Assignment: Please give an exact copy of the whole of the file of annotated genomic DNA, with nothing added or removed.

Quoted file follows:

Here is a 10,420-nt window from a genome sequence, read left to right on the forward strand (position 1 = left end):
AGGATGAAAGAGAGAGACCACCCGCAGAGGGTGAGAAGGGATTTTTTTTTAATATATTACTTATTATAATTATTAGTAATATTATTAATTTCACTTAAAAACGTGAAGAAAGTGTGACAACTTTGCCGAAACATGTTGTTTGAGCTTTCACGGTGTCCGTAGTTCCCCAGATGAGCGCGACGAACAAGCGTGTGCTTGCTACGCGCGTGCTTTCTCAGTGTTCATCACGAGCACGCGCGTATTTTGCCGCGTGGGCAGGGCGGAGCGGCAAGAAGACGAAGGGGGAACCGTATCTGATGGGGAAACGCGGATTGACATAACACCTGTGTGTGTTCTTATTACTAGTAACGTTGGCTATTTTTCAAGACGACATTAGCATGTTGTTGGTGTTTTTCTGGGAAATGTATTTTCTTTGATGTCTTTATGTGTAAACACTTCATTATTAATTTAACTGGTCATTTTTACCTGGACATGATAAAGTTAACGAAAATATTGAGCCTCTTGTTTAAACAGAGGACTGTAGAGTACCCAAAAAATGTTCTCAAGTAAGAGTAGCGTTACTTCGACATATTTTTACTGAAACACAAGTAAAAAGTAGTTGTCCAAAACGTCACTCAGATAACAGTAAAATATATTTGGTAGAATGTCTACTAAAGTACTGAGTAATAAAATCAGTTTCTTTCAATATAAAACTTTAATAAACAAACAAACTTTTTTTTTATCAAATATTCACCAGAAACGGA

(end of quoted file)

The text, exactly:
Here is a 10,420-nt window from a genome sequence, read left to right on the forward strand (position 1 = left end):
AGGATGAAAGAGAGAGACCACCCGCAGAGGGTGAGAAGGGATTTTTTTTTAATATATTACTTATTATAATTATTAGTAATATTATTAATTTCACTTAAAAACGTGAAGAAAGTGTGACAACTTTGCCGAAACATGTTGTTTGAGCTTTCACGGTGTCCGTAGTTCCCCAGATGAGCGCGACGAACAAGCGTGTGCTTGCTACGCGCGTGCTTTCTCAGTGTTCATCACGAGCACGCGCGTATTTTGCCGCGTGGGCAGGGCGGAGCGGCAAGAAGACGAAGGGGGAACCGTATCTGATGGGGAAACGCGGATTGACATAACACCTGTGTGTGTTCTTATTACTAGTAACGTTGGCTATTTTTCAAGACGACATTAGCATGTTGTTGGTGTTTTTCTGGGAAATGTATTTTCTTTGATGTCTTTATGTGTAAACACTTCATTATTAATTTAACTGGTCATTTTTACCTGGACATGATAAAGTTAACGAAAATATTGAGCCTCTTGTTTAAACAGAGGACTGTAGAGTACCCAAAAAATGTTCTCAAGTAAGAGTAGCGTTACTTCGACATATTTTTACTGAAACACAAGTAAAAAGTAGTTGTCCAAAACGTCACTCAGATAACAGTAAAATATATTTGGTAGAATGTCTACTAAAGTACTGAGTAATAAAATCAGTTTCTTTCAATATAAAACTTTAATAAACAAACAAACTTTTTTTTTATCAAATATTCACCAGAAACGGA